Some people don’t get why a grown adult would love teddy bears but I can’t see my interest ever waning. I don’t buy many plush bears anymore, tempted though I might be, as I don’t have the room. Over the years, I’ve given about 20 binbags full of teddy bears to charity. I find it so hard to say goodbye but I tell myself that they’ll go to loving homes! I have a cabinet in the office full of collectible bears and a few others spread around the room. It’s not possible to feel down when surrounded by their pudgy faces and outstretched arms, waiting for a cuddle.
My plush bears have certainly given me comfort over the years and, as I say, they’ve changed my life. If I hadn’t bought that first collectible one, I wouldn’t have opened a bear shop, I wouldn’t have met my husband, and I probably would never have finished writing my first book.
Happy National Teddy Bear Day. Why not give your teddy a cuddle and thank him or her for being there for you over the years?
I was fifteen when Dirty Dancing came to the UK cinemas (October 1987). I remember a friend saying she’d seen it and loved it but I’d never heard of it and, with no social media around, I don’t remember there being much hype.
It was a few years later when I first saw it on video and I wondered why I hadn’t bothered with it sooner. I absolutely loved it. Since then, I’ve lost count of how many times I’ve seen it. I own the DVD, more recently replaced by the twentieth anniversary edition on Blu-ray, and also the soundtrack on CD (which is on in the background as I write this).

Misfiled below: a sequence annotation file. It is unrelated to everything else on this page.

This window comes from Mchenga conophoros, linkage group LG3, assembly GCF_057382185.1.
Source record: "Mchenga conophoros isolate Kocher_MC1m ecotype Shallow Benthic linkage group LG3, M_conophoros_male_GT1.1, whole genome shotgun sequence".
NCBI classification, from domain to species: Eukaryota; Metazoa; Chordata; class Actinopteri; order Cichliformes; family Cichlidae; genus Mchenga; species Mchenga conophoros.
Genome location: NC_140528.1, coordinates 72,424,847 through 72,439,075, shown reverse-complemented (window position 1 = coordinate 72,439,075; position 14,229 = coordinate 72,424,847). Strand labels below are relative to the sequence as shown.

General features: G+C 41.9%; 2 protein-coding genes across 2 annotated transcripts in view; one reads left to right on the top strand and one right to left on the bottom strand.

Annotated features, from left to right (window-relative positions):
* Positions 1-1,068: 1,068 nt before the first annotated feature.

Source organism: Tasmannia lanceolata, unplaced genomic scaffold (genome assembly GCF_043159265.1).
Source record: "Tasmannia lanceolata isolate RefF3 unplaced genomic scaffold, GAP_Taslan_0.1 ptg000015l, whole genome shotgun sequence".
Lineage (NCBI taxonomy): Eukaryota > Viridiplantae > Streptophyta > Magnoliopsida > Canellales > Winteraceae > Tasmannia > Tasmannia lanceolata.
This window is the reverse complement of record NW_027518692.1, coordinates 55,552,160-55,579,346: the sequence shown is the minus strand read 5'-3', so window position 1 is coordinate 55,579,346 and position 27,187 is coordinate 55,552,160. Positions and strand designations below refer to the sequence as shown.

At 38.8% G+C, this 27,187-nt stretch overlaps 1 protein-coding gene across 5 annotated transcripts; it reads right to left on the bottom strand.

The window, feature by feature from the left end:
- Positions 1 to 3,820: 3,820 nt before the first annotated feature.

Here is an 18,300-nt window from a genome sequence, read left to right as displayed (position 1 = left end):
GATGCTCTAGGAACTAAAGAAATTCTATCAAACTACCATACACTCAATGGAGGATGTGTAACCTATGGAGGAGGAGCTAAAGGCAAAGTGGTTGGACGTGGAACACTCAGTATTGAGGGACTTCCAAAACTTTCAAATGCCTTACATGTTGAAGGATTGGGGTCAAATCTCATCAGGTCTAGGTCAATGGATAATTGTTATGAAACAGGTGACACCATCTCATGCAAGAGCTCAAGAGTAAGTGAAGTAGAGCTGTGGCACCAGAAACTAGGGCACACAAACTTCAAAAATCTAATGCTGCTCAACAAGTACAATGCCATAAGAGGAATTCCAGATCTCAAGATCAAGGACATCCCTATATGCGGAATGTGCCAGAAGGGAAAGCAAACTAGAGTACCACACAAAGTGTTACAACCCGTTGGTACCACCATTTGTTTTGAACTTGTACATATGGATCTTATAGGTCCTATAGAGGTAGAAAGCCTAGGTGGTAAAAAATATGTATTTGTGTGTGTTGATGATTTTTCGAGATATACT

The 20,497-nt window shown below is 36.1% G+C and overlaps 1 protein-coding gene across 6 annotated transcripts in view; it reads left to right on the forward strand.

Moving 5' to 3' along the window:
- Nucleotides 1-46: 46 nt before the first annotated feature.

Yesterday, I took my daughter to see the stage version in Leeds and it was fabulous. We didn’t have the best seats as I only booked tickets a few weeks ago, but we still really enjoyed it.
We’d seen Strictly Ballroom a few years ago and it was very close to the film so I was interested in seeing how close the Dirty Dancing adaptation would be. Much of the dialogue was exactly the same, and most of the songs were there, although some were significantly shortened and a couple were instrumental rather than lyrics. I had one big disappointment here: ‘She’s Like The Wind’ was instrumental only. For me, that song is iconic to the film, especially as it is sung by Patrick Swayze, but perhaps that’s a reason why it wasn’t included. It was disappointing not to hear it, though.
There were new songs and new scenes. With a film I know and love so well, it’s a little weird seeing new parts.
Some certainly added value; particularly those around character development for Baby, Johnny and Baby’s parents.